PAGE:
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01 September 2015

Fiona Arney and Sue Blacklock

The development of an Institute of Excellence in Indigenous Child Welfare is being suggested as one of the potential solutions required to tackle a child protection system in “crisis” in Australia.

This is one of the key proposals being advocated by the Australian Centre for Child Protection, whose director, Professor Fiona Arney, will address what measures need taking to transform the system, when she makes her address this week at Healthy Development Adelaide (HDA’s) 11th annual oration.

With an estimated one in two Aboriginal children reported to child protection services by the age of four, and a lack of a coordinated national approach to research, policy and practice development for Indigenous child protection,  Professor Arney will outline how such an Institute could help improve the lives of thousands of children.

“Billions of dollars have been spent on continuous cycles of inquiries and reviews into child protection systems in Australia and overseas,” Prof Arney says.

“In Australia alone, 37 inquiries and reviews have been conducted over the past decade with the aim of designing better systems to protect children and there are currently three Royal Commissions being conducted in Australia for this very purpose.

“However the system reform efforts following these inquiry processes have often yielded limited benefits for the most vulnerable children and their families. For Indigenous children particularly, the situation is rapidly worsening.

“An Institute of Excellence in Indigenous Child Welfare would aim to decrease the escalating over-representation of Indigenous children in care and protection systems including out of home care, while positioning South Australia as a national and international leader and innovator in Indigenous child protection research, policy development and leadership practice”.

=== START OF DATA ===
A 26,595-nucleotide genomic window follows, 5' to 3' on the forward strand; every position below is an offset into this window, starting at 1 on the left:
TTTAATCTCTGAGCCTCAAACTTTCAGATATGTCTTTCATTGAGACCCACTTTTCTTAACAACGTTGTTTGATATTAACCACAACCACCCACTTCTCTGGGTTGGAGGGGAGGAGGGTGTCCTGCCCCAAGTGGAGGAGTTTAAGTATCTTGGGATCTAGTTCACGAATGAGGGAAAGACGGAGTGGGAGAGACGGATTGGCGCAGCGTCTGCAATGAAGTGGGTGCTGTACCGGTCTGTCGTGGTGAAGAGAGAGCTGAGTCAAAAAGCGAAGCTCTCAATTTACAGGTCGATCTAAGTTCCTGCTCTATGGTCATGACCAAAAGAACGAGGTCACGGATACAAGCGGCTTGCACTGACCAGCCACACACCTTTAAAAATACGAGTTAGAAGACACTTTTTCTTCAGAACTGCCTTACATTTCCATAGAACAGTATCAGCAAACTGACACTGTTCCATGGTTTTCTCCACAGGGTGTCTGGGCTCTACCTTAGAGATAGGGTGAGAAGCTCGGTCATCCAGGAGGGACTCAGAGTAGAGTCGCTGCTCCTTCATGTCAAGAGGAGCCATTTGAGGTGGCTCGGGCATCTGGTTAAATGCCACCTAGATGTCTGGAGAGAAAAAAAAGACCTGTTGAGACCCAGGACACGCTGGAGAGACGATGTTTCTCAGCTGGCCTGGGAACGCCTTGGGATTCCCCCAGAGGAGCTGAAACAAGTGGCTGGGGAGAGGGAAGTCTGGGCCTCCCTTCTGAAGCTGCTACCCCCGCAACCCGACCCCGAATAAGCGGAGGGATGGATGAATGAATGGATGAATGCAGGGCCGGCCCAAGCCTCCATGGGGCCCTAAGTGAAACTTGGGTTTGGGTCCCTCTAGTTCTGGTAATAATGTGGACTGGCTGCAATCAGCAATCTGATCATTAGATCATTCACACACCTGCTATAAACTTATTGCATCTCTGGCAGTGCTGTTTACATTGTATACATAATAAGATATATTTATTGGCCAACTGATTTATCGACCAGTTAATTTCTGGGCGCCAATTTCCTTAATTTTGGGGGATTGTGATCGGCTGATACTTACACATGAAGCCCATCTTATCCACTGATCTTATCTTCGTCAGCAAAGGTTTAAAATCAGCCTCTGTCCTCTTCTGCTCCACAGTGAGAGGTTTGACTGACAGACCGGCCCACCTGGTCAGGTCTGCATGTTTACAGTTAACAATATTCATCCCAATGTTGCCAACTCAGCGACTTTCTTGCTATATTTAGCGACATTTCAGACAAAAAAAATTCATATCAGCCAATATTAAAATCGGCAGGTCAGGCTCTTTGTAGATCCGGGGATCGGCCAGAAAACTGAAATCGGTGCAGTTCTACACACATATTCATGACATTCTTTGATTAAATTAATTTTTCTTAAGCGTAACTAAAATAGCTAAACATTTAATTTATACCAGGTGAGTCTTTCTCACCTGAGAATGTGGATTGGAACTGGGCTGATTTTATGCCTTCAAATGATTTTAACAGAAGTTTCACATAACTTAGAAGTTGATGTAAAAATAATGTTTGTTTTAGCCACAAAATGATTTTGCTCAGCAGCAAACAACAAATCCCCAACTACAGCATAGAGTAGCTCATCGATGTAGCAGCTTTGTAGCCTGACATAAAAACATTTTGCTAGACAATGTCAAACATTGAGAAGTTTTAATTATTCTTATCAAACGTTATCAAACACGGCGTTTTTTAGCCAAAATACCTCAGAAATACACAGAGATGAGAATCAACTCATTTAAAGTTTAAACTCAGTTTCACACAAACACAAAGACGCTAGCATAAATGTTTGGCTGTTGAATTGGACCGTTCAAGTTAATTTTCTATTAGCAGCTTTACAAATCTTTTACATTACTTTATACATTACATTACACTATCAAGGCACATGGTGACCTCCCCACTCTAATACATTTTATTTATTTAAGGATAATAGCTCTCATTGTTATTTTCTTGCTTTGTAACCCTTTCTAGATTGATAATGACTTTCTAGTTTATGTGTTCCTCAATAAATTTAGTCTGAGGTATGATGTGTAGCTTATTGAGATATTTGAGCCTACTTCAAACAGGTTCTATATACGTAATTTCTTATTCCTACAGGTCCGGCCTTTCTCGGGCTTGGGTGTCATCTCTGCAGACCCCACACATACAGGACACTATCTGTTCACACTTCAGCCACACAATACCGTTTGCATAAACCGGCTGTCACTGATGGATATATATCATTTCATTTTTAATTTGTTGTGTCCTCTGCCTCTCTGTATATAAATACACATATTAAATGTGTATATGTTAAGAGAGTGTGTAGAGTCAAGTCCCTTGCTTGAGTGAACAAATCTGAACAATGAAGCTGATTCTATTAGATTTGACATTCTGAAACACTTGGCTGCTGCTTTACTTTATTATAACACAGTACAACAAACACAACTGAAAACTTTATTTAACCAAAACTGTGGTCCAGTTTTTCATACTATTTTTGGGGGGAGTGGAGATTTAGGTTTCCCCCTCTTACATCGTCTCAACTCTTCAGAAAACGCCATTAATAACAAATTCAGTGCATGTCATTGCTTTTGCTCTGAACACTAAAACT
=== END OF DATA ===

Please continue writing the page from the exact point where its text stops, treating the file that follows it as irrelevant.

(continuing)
Aboriginal Elder, Ambassador for Children at the Australian Centre for Child Protection, and Chair of Winangay Resources, which works to promote the social and emotional wellbeing of Aboriginal children and communities, Aunt Sue Blacklock, supports Professor Arney’s call for a new Institute.

“We are facing another stolen generation. We need a Centre of Excellence to find new ways of working that will stem the tide of removals,” Sue Blacklock says.

“Working together we can identify and develop new ways that will improve outcomes for our kids and communities.”

Professor Arney says she will use the oration to explore the seeming intractability of problems facing child protection systems, drawing upon extensive research with vulnerable children, their families and communities and the services and systems that work with them, to propose new child-centred directions for child protection.

 Professor Arney is both a passionate advocate for, and internationally recognised expert in, the field of prevention, early intervention and child protection research, and she will be presented with the Healthy Development Adelaide Award for 2015 at the event.

 For children’s sake! What we need to do to transform child protection systems in Australia will be presented on September 2 between 6-8pm at Elder Hall in North Terrace.

For interviews: Professor Fiona Arney office (08) 8302 2918 email fiona.arney@unisa.edu.au

Media contact: Will Venn office (08) 8302 0096 email will.venn@unisa.edu.au

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